Sixth Annual Press Audit - Pharmaceutical Executive


Sixth Annual Press Audit

Pharmaceutical Executive

What Keeps the Media Up at Night?

Figure 1. Number of Articles by Year
Figure 1 shows the total number of articles involving the biopharmaceutical sector for 2009 versus previous years. Results indicate that overall coverage of the industry was down 18 percent year-over-year, or a whopping 55 percent from its peak in 2005. The drop is due in part to an emphasis by journalists on more general topics like healthcare reform.

Table 1. Number of Articles by Newspaper and Section
Table 2 identifies the issues covered in the articles, the frequency of their coverage, and how the results compare to previous years. For the first time, FDA and regulatory policy issues topped the list in attracting the most media attention, with drug safety a close second. Taken together, FDA and drug safety reveal continuing media scrutiny of the drug-approval process, with particular interest in the misuse or abuse of prescription drugs, adverse effects reporting, and lawsuits related to malpractice and patient claims of injury. As expected, most articles were critical of the industry and/or a specific company or brand.

Table 2. Analysis of Ethical Issues
High drug prices continued to be another major theme in the press, holding a third place rank on the list. Interestingly, two related pricing issues—importation of drugs and differential tiered pricing —received very little attention, and in fact dropped off the list completely. The last audit ranked differential pricing fifth, and in 2006 importation ranked sixth. These shifts may reflect the impact of legislative priorities on the healthcare reform debate, as importation was off the table from the start.

Healthcare reform was the emerging hot issue for the year. The audit separated healthcare reform articles into two segments: those that specifically referred to the response of drugmakers to reform, and those that focused more generally on the healthcare reform movement and debate over its provisions.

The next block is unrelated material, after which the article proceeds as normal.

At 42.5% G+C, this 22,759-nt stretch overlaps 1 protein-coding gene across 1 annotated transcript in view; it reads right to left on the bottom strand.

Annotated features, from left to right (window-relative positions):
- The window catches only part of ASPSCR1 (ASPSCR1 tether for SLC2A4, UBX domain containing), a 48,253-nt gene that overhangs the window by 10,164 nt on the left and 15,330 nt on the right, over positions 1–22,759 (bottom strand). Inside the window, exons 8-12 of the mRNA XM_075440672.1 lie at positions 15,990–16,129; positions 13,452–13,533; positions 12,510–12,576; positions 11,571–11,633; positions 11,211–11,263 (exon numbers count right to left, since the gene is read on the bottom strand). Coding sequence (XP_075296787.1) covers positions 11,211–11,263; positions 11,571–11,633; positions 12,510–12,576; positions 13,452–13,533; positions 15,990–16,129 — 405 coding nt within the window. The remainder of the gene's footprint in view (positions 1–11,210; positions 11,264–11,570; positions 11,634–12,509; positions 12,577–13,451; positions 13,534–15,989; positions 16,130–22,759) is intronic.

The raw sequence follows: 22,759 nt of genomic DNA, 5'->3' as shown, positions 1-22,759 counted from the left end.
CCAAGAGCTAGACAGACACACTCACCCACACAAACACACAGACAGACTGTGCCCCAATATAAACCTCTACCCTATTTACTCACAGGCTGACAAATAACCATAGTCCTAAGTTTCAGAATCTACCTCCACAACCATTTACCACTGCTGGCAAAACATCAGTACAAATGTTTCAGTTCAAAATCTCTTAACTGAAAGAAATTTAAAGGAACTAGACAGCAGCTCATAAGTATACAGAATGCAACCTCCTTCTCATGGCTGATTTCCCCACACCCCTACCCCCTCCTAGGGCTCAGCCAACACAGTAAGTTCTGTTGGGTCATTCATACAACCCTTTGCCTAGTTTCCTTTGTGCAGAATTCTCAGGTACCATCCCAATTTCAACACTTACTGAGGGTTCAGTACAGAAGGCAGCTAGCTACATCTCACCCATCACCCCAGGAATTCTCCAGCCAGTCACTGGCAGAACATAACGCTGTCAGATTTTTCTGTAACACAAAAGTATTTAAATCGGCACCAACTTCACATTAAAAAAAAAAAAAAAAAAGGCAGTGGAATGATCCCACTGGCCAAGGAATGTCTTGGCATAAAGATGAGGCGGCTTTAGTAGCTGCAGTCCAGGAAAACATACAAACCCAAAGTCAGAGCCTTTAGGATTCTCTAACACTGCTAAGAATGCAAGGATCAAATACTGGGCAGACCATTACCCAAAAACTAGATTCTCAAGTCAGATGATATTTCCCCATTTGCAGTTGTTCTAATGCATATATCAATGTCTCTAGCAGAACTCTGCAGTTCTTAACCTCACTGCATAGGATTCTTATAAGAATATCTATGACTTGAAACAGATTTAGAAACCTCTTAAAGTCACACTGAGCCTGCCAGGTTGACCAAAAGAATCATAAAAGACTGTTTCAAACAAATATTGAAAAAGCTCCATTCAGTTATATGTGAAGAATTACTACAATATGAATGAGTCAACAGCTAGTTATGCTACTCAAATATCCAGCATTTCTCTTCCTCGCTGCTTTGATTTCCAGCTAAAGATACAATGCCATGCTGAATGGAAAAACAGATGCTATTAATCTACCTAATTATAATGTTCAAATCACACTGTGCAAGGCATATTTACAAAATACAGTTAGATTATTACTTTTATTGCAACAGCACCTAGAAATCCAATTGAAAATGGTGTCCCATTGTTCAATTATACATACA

A common theme of these articles was the industry's "unexpected" support for healthcare reform, including PhRMA's plan to spend tens of millions of dollars on an advertising blitz promoting the Obama administration's plan to extend healthcare coverage. Another aspect of the debate that attracted strong interest was the commercial implications of expanded healthcare coverage for Big Pharma, where the sentiment was that self-interest was prominent in driving the industry to support the administration's plan.

The audit analysis also showed a renewed focus on coverage of marketing and sales practices in the industry. Attention seems to ebb and flow: The topic drew strong interest in 2005 and 2006, ranking fifth and fourth respectively, before dropping to ninth on the list in 2008, and then re-surging in 2009. This resurgence is due in part to an update to the 2002 PhRMA Guidelines, a voluntary agreement among some 40 pharma companies to stop distributing notepads, pens, T-shirts, soap dispensers, and other reminder items decorated with product logos to doctors and nurses.

Finally, two issues that emerged for the first time were flu vaccines and industry mergers/acquisitions and consolidation. This is not surprising given concerns about swine flu and the buzz around Pfizer's acquisition of Wyeth.


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